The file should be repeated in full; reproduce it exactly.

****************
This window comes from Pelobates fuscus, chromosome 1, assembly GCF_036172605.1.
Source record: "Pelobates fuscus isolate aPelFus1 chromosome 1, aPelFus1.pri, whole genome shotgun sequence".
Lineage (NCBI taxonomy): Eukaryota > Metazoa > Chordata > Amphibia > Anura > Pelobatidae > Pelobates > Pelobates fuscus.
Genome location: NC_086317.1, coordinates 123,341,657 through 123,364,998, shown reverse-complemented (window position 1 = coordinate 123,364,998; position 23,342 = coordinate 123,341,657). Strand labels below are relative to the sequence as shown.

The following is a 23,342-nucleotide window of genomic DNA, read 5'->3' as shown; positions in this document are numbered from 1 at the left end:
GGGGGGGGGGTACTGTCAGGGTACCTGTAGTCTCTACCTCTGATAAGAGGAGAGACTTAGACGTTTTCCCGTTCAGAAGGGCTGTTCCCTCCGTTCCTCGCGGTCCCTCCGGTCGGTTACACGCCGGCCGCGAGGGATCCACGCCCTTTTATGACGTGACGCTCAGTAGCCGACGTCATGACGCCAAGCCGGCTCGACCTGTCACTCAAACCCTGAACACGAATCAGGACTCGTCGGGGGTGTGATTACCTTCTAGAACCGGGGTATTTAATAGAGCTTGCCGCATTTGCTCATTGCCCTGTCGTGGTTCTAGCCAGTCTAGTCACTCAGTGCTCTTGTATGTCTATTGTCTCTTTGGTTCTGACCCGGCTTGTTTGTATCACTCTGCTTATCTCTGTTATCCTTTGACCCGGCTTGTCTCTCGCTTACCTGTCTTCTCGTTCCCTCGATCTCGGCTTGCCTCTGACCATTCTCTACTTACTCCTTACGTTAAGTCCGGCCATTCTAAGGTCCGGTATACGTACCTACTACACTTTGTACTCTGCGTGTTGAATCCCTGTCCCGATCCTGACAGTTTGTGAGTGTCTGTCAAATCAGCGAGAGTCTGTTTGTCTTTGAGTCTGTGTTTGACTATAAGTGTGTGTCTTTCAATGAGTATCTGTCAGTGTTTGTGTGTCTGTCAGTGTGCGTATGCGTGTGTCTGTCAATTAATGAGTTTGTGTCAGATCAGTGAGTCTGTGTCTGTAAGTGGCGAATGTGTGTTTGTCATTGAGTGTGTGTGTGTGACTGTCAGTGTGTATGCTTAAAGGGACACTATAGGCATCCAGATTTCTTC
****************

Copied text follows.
This window comes from Pelobates fuscus, chromosome 1, assembly GCF_036172605.1.
Source record: "Pelobates fuscus isolate aPelFus1 chromosome 1, aPelFus1.pri, whole genome shotgun sequence".
Lineage (NCBI taxonomy): Eukaryota > Metazoa > Chordata > Amphibia > Anura > Pelobatidae > Pelobates > Pelobates fuscus.
Genome location: NC_086317.1, coordinates 123,341,657 through 123,364,998, shown reverse-complemented (window position 1 = coordinate 123,364,998; position 23,342 = coordinate 123,341,657). Strand labels below are relative to the sequence as shown.

The following is a 23,342-nucleotide window of genomic DNA, read 5'->3' as shown; positions in this document are numbered from 1 at the left end:
GGGGGGGGGGTACTGTCAGGGTACCTGTAGTCTCTACCTCTGATAAGAGGAGAGACTTAGACGTTTTCCCGTTCAGAAGGGCTGTTCCCTCCGTTCCTCGCGGTCCCTCCGGTCGGTTACACGCCGGCCGCGAGGGATCCACGCCCTTTTATGACGTGACGCTCAGTAGCCGACGTCATGACGCCAAGCCGGCTCGACCTGTCACTCAAACCCTGAACACGAATCAGGACTCGTCGGGGGTGTGATTACCTTCTAGAACCGGGGTATTTAATAGAGCTTGCCGCATTTGCTCATTGCCCTGTCGTGGTTCTAGCCAGTCTAGTCACTCAGTGCTCTTGTATGTCTATTGTCTCTTTGGTTCTGACCCGGCTTGTTTGTATCACTCTGCTTATCTCTGTTATCCTTTGACCCGGCTTGTCTCTCGCTTACCTGTCTTCTCGTTCCCTCGATCTCGGCTTGCCTCTGACCATTCTCTACTTACTCCTTACGTTAAGTCCGGCCATTCTAAGGTCCGGTATACGTACCTACTACACTTTGTACTCTGCGTGTTGAATCCCTGTCCCGATCCTGACAGTTTGTGAGTGTCTGTCAAATCAGCGAGAGTCTGTTTGTCTTTGAGTCTGTGTTTGACTATAAGTGTGTGTCTTTCAATGAGTATCTGTCAGTGTTTGTGTGTCTGTCAGTGTGCGTATGCGTGTGTCTGTCAATTAATGAGTTTGTGTCAGATCAGTGAGTCTGTGTCTGTAAGTGGCGAATGTGTGTTTGTCATTGAGTGTGTGTGTGTGACTGTCAGTGTGTATGCTTAAAGGGACACTATAGGCATCCAGATTTCTTC